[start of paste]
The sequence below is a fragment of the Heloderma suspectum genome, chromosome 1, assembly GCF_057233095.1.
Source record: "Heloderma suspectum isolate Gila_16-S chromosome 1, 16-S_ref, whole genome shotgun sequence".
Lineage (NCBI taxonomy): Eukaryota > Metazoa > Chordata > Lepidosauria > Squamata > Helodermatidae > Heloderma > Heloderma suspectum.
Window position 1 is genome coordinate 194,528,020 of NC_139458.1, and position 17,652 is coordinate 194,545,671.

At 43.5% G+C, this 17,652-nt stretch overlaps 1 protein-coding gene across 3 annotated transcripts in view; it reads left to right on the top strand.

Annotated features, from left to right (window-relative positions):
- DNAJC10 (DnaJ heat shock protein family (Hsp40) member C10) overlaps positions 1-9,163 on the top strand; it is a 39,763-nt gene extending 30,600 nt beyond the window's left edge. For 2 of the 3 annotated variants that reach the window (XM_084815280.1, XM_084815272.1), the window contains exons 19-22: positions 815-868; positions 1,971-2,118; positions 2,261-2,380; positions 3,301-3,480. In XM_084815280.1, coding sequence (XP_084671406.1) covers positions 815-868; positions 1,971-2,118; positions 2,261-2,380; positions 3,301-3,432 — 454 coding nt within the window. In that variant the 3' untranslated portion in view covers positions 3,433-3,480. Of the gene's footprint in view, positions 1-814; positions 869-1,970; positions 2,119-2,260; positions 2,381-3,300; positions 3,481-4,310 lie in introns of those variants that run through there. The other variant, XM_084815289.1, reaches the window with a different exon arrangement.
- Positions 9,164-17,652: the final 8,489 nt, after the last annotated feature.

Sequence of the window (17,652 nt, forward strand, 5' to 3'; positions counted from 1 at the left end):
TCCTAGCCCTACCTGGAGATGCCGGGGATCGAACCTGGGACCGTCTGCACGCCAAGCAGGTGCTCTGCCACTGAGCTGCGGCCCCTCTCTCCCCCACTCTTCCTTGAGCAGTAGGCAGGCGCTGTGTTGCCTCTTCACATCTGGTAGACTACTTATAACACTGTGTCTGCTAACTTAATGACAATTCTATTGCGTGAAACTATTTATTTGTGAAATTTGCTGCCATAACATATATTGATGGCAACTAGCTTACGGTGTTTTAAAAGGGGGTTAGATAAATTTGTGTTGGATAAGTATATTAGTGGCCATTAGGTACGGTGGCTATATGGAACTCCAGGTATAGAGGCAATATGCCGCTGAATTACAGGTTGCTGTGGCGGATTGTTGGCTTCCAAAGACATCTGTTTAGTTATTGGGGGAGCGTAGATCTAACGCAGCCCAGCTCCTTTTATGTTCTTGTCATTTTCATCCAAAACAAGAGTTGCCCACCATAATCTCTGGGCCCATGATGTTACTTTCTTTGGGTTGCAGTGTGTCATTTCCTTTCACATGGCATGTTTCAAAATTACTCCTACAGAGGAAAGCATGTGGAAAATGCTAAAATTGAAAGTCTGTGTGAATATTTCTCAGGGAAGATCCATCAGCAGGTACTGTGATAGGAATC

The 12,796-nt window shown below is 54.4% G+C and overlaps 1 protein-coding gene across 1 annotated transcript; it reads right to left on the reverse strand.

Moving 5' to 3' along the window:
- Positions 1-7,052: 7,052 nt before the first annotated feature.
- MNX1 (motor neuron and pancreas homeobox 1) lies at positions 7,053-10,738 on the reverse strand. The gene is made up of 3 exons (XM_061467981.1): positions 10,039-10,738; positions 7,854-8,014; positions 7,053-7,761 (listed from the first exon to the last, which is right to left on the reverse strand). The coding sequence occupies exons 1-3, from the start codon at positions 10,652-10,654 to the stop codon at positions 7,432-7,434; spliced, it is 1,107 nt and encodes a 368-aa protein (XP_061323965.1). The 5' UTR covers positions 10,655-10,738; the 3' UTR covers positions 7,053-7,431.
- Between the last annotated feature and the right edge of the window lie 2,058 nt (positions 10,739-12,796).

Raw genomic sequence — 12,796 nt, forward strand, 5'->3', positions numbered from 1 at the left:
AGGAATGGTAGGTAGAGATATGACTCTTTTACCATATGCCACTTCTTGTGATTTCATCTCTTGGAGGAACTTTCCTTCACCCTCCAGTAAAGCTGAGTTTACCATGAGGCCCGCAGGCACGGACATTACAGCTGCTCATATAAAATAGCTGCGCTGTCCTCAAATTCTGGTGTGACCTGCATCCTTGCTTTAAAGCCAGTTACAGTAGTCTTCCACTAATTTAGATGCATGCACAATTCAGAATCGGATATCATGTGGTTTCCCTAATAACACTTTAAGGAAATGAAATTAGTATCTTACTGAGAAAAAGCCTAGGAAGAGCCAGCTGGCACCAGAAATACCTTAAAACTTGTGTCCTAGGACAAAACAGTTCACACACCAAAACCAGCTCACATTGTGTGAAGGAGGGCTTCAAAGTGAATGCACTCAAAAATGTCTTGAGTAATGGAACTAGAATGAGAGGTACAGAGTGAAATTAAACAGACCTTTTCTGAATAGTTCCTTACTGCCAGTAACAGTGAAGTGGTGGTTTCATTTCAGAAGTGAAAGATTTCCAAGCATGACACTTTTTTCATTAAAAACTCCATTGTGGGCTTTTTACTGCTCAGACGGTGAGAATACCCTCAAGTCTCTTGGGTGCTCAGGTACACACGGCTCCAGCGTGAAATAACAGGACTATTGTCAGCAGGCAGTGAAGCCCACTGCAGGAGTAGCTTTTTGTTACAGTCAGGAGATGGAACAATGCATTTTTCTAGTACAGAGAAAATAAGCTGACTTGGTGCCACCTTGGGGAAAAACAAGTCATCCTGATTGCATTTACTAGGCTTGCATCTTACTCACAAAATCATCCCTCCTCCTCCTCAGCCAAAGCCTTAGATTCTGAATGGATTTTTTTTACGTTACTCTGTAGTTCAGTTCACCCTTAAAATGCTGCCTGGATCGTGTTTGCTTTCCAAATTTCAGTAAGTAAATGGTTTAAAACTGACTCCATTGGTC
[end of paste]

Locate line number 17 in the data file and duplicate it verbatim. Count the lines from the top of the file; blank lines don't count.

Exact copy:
AGGAATGGTAGGTAGAGATATGACTCTTTTACCATATGCCACTTCTTGTGATTTCATCTCTTGGAGGAACTTTCCTTCACCCTCCAGTAAAGCTGAGTTTACCATGAGGCCCGCAGGCACGGACATTACAGCTGCTCATATAAAATAGCTGCGCTGTCCTCAAATTCTGGTGTGACCTGCATCCTTGCTTTAAAGCCAGTTACAGTAGTCTTCCACTAATTTAGATGCATGCACAATTCAGAATCGGATATCATGTGGTTTCCCTAATAACACTTTAAGGAAATGAAATTAGTATCTTACTGAGAAAAAGCCTAGGAAGAGCCAGCTGGCACCAGAAATACCTTAAAACTTGTGTCCTAGGACAAAACAGTTCACACACCAAAACCAGCTCACATTGTGTGAAGGAGGGCTTCAAAGTGAATGCACTCAAAAATGTCTTGAGTAATGGAACTAGAATGAGAGGTACAGAGTGAAATTAAACAGACCTTTTCTGAATAGTTCCTTACTGCCAGTAACAGTGAAGTGGTGGTTTCATTTCAGAAGTGAAAGATTTCCAAGCATGACACTTTTTTCATTAAAAACTCCATTGTGGGCTTTTTACTGCTCAGACGGTGAGAATACCCTCAAGTCTCTTGGGTGCTCAGGTACACACGGCTCCAGCGTGAAATAACAGGACTATTGTCAGCAGGCAGTGAAGCCCACTGCAGGAGTAGCTTTTTGTTACAGTCAGGAGATGGAACAATGCATTTTTCTAGTACAGAGAAAATAAGCTGACTTGGTGCCACCTTGGGGAAAAACAAGTCATCCTGATTGCATTTACTAGGCTTGCATCTTACTCACAAAATCATCCCTCCTCCTCCTCAGCCAAAGCCTTAGATTCTGAATGGATTTTTTTTACGTTACTCTGTAGTTCAGTTCACCCTTAAAATGCTGCCTGGATCGTGTTTGCTTTCCAAATTTCAGTAAGTAAATGGTTTAAAACTGACTCCATTGGTC